Balsamo, or cabreuva, is an increasingly popular wood in which to age cachaça. This tree, whose scientific name is Myroxylon balsamum, can be found in Central America and South America, and does not appear, at this time, to be in danger. In Brazil, according to Mapa da cachaça, the tree can be found from Bahia in the northeast of the country, all the way to Rio Grande do Sul, which borders Uruguay.
The use of balsamo in cachaça aging is most associated with the state of Minas Gerais, though I don’t think the tree is abundant there. Perhaps the most famous cachaça, which has the same name as the most famous cachaça producing region, is called Salinas. I’ve offered my opinion on their traditional, balsamo-aged cachaça elsewhere.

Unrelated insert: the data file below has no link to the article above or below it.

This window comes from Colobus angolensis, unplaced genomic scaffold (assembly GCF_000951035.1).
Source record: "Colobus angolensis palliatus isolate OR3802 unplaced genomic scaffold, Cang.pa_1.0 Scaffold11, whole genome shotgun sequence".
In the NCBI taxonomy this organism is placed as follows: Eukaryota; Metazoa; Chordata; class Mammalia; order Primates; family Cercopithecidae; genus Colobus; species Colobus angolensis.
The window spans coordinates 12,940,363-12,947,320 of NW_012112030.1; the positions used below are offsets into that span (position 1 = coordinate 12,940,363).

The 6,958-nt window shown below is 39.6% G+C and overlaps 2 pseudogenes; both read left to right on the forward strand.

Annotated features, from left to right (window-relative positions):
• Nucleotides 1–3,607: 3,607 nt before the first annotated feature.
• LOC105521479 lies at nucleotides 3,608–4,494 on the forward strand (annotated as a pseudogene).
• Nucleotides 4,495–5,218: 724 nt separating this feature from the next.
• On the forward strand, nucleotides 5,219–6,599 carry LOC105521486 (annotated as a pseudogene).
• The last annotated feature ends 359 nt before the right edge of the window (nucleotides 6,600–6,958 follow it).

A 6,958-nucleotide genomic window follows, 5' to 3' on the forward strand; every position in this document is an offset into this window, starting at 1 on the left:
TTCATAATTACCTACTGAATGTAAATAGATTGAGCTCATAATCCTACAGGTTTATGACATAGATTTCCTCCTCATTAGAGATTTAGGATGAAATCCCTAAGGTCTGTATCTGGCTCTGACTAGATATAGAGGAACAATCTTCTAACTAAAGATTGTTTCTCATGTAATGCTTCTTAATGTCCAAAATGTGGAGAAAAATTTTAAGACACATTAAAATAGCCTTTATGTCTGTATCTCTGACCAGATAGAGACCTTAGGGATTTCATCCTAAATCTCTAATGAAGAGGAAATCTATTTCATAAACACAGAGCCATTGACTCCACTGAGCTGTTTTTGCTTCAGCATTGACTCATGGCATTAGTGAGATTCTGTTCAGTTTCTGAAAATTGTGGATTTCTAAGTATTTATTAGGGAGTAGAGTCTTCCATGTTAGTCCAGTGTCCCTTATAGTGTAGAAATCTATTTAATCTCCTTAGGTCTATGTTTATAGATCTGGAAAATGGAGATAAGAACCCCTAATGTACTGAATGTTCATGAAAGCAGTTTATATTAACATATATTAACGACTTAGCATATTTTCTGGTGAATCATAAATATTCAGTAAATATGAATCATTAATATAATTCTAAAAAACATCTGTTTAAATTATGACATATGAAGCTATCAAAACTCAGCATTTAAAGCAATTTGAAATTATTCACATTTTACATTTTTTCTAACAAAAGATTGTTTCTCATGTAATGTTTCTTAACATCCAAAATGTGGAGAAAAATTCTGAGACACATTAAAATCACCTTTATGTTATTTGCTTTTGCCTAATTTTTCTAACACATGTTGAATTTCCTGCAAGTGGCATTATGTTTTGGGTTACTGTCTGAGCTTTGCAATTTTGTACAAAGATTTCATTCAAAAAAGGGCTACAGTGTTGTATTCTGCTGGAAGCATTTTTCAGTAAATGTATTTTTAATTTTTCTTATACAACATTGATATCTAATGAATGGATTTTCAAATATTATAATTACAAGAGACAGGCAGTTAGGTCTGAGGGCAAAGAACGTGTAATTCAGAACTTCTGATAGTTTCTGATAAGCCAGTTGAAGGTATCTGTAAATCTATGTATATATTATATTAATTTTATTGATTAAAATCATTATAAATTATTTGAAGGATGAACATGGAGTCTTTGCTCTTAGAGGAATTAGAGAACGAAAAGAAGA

But now, Balsamo has caught on in other places, so a wide range of distilleries use the tree for aging, which makes sense, given its wide availability.
Balsamo provides a very unique flavor. The best balsamo-aged cachaça is very heavily anise. On the internet, I’ve found its nose described as herbaceous and its palate described as astringent. I don’t know that I would describe it that way at all. I would say that it’s not for everyone. It’s popular in Brazil because it is very unique.
Further, balsamo-aged cachaça is often used in wonderful blends. The balance it can have with other woods, including oak, makes it a powerful tool in cachaça creation. Numerous blends with more than three types of cachaça includes balsamo. But there are also several well-balanced blends that include only balsam and one other type of wood.
Anyone interested in unique flavors, which challenge the palate and the nose, will love balsamo. The delight balsamo brings to Brazilian cachaça lovers cannot be understated. It is not for everyone, however. I wouldn’t blame anyone who tried a balsamo-aged cachaça and didn’t like it. The blends are a different story. I’ve yet to have a blend that included balsamo, which overwhelmed its flavor.